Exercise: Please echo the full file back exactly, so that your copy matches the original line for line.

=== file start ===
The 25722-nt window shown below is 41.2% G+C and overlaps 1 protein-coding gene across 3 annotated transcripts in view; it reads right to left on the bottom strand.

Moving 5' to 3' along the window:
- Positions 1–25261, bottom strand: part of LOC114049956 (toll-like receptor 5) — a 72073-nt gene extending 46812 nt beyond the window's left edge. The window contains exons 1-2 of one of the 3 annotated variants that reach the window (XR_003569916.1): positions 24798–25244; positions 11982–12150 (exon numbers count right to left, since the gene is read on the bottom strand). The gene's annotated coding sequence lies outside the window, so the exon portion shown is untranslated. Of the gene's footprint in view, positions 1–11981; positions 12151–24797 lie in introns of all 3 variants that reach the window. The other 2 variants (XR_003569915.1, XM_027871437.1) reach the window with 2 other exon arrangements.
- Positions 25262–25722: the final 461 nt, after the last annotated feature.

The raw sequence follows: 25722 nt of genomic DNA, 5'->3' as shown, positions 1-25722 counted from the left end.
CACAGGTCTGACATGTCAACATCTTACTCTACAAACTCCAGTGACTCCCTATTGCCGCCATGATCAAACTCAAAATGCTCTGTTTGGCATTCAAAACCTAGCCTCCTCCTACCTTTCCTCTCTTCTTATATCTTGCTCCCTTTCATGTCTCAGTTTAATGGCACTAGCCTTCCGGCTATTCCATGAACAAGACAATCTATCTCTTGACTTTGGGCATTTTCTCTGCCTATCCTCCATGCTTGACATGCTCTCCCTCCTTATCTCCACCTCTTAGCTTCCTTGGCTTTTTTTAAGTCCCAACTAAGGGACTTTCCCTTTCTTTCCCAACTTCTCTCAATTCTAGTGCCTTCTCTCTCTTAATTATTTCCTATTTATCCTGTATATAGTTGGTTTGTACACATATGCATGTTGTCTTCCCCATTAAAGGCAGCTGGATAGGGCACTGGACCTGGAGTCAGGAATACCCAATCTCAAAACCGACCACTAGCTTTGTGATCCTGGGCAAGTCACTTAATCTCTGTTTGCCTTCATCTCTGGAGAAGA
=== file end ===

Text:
The 25722-nt window shown below is 41.2% G+C and overlaps 1 protein-coding gene across 3 annotated transcripts in view; it reads right to left on the bottom strand.

Moving 5' to 3' along the window:
- Positions 1–25261, bottom strand: part of LOC114049956 (toll-like receptor 5) — a 72073-nt gene extending 46812 nt beyond the window's left edge. The window contains exons 1-2 of one of the 3 annotated variants that reach the window (XR_003569916.1): positions 24798–25244; positions 11982–12150 (exon numbers count right to left, since the gene is read on the bottom strand). The gene's annotated coding sequence lies outside the window, so the exon portion shown is untranslated. Of the gene's footprint in view, positions 1–11981; positions 12151–24797 lie in introns of all 3 variants that reach the window. The other 2 variants (XR_003569915.1, XM_027871437.1) reach the window with 2 other exon arrangements.
- Positions 25262–25722: the final 461 nt, after the last annotated feature.

The raw sequence follows: 25722 nt of genomic DNA, 5'->3' as shown, positions 1-25722 counted from the left end.
CACAGGTCTGACATGTCAACATCTTACTCTACAAACTCCAGTGACTCCCTATTGCCGCCATGATCAAACTCAAAATGCTCTGTTTGGCATTCAAAACCTAGCCTCCTCCTACCTTTCCTCTCTTCTTATATCTTGCTCCCTTTCATGTCTCAGTTTAATGGCACTAGCCTTCCGGCTATTCCATGAACAAGACAATCTATCTCTTGACTTTGGGCATTTTCTCTGCCTATCCTCCATGCTTGACATGCTCTCCCTCCTTATCTCCACCTCTTAGCTTCCTTGGCTTTTTTTAAGTCCCAACTAAGGGACTTTCCCTTTCTTTCCCAACTTCTCTCAATTCTAGTGCCTTCTCTCTCTTAATTATTTCCTATTTATCCTGTATATAGTTGGTTTGTACACATATGCATGTTGTCTTCCCCATTAAAGGCAGCTGGATAGGGCACTGGACCTGGAGTCAGGAATACCCAATCTCAAAACCGACCACTAGCTTTGTGATCCTGGGCAAGTCACTTAATCTCTGTTTGCCTTCATCTCTGGAGAAGA